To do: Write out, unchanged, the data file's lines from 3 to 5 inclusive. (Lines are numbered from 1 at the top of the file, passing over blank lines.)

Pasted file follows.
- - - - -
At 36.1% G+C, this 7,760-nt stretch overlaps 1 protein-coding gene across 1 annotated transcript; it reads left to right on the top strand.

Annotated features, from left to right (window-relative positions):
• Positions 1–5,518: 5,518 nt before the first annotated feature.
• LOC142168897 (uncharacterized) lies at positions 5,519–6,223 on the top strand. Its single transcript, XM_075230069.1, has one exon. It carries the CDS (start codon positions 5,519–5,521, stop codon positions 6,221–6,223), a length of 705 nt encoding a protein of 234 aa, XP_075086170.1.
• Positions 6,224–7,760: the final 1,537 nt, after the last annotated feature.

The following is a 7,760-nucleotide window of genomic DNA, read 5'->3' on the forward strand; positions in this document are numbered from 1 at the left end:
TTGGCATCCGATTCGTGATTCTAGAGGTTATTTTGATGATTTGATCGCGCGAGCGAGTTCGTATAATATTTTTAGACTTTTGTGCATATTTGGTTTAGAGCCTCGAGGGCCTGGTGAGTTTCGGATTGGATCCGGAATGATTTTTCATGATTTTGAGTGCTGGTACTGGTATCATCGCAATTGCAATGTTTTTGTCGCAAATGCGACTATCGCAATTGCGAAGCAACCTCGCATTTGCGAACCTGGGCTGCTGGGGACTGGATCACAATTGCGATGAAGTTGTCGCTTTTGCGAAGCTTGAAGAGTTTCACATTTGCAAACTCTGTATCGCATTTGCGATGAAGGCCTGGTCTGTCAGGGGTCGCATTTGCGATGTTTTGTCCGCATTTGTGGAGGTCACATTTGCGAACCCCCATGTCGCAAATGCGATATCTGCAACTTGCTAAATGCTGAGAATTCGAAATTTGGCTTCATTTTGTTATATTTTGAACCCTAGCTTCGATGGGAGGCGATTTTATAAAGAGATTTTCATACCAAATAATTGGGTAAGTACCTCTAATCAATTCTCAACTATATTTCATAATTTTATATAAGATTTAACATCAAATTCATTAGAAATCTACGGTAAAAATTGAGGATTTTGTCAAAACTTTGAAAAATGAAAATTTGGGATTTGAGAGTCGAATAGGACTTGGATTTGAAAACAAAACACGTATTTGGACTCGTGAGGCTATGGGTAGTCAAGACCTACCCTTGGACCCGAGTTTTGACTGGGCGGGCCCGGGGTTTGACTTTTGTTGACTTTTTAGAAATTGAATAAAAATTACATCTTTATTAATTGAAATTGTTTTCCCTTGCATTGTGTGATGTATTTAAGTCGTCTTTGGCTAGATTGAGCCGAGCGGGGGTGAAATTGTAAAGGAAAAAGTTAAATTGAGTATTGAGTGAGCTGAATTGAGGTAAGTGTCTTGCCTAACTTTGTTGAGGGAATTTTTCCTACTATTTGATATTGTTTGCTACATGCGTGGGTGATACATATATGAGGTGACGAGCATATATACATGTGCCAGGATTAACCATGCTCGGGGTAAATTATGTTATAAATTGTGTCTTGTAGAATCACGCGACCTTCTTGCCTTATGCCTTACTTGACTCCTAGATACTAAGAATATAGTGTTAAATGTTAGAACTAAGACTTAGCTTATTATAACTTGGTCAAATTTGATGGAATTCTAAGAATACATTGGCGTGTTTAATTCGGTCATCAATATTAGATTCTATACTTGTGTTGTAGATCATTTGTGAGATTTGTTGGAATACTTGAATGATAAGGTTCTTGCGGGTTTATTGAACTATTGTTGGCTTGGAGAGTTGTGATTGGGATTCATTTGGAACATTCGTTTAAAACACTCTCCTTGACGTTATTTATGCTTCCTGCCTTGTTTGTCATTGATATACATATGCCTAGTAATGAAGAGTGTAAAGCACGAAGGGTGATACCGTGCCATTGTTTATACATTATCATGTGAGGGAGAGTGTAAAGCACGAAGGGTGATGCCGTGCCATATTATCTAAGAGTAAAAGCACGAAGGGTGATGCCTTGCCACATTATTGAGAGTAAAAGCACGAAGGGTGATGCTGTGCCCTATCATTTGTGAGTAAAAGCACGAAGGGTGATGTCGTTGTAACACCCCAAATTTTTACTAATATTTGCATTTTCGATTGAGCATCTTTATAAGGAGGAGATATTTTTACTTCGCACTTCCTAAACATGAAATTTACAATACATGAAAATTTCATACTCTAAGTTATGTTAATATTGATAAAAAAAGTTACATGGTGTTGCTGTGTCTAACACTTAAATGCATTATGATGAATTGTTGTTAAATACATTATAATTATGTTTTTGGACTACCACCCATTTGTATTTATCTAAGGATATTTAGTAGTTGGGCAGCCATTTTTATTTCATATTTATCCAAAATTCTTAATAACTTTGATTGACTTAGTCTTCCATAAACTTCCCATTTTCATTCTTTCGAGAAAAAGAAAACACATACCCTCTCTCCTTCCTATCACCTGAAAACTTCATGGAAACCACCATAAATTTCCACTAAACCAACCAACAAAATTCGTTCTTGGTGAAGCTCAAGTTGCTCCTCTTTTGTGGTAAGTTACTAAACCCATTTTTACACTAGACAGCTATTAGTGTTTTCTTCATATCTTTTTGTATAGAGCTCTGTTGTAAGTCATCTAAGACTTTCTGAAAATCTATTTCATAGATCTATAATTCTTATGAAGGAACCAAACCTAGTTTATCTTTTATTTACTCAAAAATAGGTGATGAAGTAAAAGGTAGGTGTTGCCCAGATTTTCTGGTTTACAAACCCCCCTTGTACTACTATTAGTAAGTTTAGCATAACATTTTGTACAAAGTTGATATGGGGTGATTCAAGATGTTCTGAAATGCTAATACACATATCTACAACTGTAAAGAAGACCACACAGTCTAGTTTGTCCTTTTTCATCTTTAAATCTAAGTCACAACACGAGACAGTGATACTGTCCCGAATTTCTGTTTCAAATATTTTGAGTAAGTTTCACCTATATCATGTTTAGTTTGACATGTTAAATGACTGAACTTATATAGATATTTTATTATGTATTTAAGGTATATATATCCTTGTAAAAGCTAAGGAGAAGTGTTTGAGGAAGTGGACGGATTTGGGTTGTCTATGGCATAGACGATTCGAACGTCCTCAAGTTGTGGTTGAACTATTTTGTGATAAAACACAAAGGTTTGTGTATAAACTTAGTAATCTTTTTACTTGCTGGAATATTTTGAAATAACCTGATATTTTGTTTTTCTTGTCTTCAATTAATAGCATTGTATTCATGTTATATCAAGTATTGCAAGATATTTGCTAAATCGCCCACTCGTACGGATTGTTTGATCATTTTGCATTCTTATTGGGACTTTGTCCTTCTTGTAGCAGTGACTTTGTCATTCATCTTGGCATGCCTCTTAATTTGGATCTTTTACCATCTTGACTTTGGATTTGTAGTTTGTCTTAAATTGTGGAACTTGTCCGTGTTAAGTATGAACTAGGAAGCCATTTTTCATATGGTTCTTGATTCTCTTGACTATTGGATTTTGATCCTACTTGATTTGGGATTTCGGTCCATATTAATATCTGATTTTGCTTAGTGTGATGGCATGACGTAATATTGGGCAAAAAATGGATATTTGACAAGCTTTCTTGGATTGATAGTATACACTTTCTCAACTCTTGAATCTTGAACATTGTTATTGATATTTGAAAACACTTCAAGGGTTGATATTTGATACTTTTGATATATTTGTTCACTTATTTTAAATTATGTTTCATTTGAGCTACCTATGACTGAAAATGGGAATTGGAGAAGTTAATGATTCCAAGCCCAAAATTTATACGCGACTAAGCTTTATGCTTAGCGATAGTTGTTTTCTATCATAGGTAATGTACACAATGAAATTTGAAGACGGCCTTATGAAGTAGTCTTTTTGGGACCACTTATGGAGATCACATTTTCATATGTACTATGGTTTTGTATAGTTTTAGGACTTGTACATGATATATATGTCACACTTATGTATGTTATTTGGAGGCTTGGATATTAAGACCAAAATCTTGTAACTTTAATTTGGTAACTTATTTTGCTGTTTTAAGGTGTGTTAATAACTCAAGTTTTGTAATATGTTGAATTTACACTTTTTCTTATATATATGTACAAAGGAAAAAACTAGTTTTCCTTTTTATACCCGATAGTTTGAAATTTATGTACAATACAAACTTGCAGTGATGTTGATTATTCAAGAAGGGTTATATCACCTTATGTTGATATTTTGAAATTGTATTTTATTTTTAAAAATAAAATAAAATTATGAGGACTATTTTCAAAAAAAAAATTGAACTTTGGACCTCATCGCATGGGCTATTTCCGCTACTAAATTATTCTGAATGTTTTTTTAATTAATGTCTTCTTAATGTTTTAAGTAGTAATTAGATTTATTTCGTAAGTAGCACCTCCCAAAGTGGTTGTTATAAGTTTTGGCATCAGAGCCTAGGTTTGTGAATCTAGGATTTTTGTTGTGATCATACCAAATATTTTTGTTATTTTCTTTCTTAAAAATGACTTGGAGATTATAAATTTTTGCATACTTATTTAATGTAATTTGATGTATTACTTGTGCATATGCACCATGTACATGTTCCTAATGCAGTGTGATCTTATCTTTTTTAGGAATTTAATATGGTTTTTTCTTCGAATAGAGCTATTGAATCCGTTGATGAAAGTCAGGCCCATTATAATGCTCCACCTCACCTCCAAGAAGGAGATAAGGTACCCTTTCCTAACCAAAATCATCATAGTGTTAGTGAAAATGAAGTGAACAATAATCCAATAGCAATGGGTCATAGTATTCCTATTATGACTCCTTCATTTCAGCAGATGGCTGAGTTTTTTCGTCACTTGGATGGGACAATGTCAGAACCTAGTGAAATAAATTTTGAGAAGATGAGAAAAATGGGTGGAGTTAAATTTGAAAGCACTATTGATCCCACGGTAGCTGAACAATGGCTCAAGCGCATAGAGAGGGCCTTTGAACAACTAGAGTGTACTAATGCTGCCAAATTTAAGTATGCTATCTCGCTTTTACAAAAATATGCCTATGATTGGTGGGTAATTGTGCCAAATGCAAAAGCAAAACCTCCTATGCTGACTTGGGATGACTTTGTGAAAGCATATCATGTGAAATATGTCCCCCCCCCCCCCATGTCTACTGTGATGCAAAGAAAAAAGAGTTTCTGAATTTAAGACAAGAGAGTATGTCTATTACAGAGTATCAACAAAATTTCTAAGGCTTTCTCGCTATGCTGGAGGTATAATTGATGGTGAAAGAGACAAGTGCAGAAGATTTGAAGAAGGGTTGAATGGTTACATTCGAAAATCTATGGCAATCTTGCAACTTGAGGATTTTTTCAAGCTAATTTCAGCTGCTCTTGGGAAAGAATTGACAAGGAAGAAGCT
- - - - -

• Positions 1–5,518: 5,518 nt before the first annotated feature.
• LOC142168897 (uncharacterized) lies at positions 5,519–6,223 on the top strand. Its single transcript, XM_075230069.1, has one exon. It carries the CDS (start codon positions 5,519–5,521, stop codon positions 6,221–6,223), a length of 705 nt encoding a protein of 234 aa, XP_075086170.1.
• Positions 6,224–7,760: the final 1,537 nt, after the last annotated feature.